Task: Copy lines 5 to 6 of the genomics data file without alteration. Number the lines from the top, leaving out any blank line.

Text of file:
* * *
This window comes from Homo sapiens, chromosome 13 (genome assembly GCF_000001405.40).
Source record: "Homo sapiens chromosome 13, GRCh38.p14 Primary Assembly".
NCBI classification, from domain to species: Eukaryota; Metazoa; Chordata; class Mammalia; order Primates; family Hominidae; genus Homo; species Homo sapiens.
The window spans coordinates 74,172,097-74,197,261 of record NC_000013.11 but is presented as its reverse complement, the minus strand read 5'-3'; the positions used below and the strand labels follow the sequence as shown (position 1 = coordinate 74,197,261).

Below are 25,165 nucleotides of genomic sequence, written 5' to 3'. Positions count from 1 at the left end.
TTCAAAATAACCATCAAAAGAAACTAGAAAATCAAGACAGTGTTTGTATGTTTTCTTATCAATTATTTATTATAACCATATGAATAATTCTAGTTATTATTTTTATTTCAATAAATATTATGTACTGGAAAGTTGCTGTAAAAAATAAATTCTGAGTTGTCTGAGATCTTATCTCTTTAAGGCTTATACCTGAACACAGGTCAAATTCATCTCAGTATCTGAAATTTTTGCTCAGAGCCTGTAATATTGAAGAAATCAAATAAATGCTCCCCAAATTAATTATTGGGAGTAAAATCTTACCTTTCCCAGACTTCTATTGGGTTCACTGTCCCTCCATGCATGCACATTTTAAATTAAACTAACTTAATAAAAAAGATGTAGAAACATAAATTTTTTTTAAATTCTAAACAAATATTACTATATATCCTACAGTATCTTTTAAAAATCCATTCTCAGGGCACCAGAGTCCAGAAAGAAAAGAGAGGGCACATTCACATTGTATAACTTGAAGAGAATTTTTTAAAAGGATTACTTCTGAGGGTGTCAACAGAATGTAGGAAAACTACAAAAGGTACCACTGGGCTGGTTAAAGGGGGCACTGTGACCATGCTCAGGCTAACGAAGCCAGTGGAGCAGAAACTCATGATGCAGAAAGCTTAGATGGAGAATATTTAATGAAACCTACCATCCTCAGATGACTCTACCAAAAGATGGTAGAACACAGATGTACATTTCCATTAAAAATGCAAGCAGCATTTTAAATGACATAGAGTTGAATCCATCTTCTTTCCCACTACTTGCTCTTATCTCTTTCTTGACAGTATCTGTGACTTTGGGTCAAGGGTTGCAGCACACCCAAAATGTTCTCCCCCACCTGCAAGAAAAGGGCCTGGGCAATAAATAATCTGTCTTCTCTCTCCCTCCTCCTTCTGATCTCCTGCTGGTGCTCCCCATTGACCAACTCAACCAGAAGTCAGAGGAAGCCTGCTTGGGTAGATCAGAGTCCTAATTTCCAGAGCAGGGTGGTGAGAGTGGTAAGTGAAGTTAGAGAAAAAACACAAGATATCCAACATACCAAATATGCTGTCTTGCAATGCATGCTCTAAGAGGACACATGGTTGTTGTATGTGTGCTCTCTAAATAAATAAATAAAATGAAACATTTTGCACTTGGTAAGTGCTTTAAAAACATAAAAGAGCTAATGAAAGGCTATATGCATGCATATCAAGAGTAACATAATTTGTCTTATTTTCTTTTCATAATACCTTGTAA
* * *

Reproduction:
Below are 25,165 nucleotides of genomic sequence, written 5' to 3'. Positions count from 1 at the left end.
TTCAAAATAACCATCAAAAGAAACTAGAAAATCAAGACAGTGTTTGTATGTTTTCTTATCAATTATTTATTATAACCATATGAATAATTCTAGTTATTATTTTTATTTCAATAAATATTATGTACTGGAAAGTTGCTGTAAAAAATAAATTCTGAGTTGTCTGAGATCTTATCTCTTTAAGGCTTATACCTGAACACAGGTCAAATTCATCTCAGTATCTGAAATTTTTGCTCAGAGCCTGTAATATTGAAGAAATCAAATAAATGCTCCCCAAATTAATTATTGGGAGTAAAATCTTACCTTTCCCAGACTTCTATTGGGTTCACTGTCCCTCCATGCATGCACATTTTAAATTAAACTAACTTAATAAAAAAGATGTAGAAACATAAATTTTTTTTAAATTCTAAACAAATATTACTATATATCCTACAGTATCTTTTAAAAATCCATTCTCAGGGCACCAGAGTCCAGAAAGAAAAGAGAGGGCACATTCACATTGTATAACTTGAAGAGAATTTTTTAAAAGGATTACTTCTGAGGGTGTCAACAGAATGTAGGAAAACTACAAAAGGTACCACTGGGCTGGTTAAAGGGGGCACTGTGACCATGCTCAGGCTAACGAAGCCAGTGGAGCAGAAACTCATGATGCAGAAAGCTTAGATGGAGAATATTTAATGAAACCTACCATCCTCAGATGACTCTACCAAAAGATGGTAGAACACAGATGTACATTTCCATTAAAAATGCAAGCAGCATTTTAAATGACATAGAGTTGAATCCATCTTCTTTCCCACTACTTGCTCTTATCTCTTTCTTGACAGTATCTGTGACTTTGGGTCAAGGGTTGCAGCACACCCAAAATGTTCTCCCCCACCTGCAAGAAAAGGGCCTGGGCAATAAATAATCTGTCTTCTCTCTCCCTCCTCCTTCTGATCTCCTGCTGGTGCTCCCCATTGACCAACTCAACCAGAAGTCAGAGGAAGCCTGCTTGGGTAGATCAGAGTCCTAATTTCCAGAGCAGGGTGGTGAGAGTGGTAAGTGAAGTTAGAGAAAAAACACAAGATATCCAACATACCAAATATGCTGTCTTGCAATGCATGCTCTAAGAGGACACATGGTTGTTGTATGTGTGCTCTCTAAATAAATAAATAAAATGAAACATTTTGCACTTGGTAAGTGCTTTAAAAACATAAAAGAGCTAATGAAAGGCTATATGCATGCATATCAAGAGTAACATAATTTGTCTTATTTTCTTTTCATAATACCTTGTAA